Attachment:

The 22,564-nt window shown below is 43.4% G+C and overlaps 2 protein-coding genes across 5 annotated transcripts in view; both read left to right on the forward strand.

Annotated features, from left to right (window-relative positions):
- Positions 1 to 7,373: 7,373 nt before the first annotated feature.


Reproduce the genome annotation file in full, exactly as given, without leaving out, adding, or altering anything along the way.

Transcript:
The 22,564-nt window shown below is 43.4% G+C and overlaps 2 protein-coding genes across 5 annotated transcripts in view; both read left to right on the forward strand.

Annotated features, from left to right (window-relative positions):
- Positions 1 to 7,373: 7,373 nt before the first annotated feature.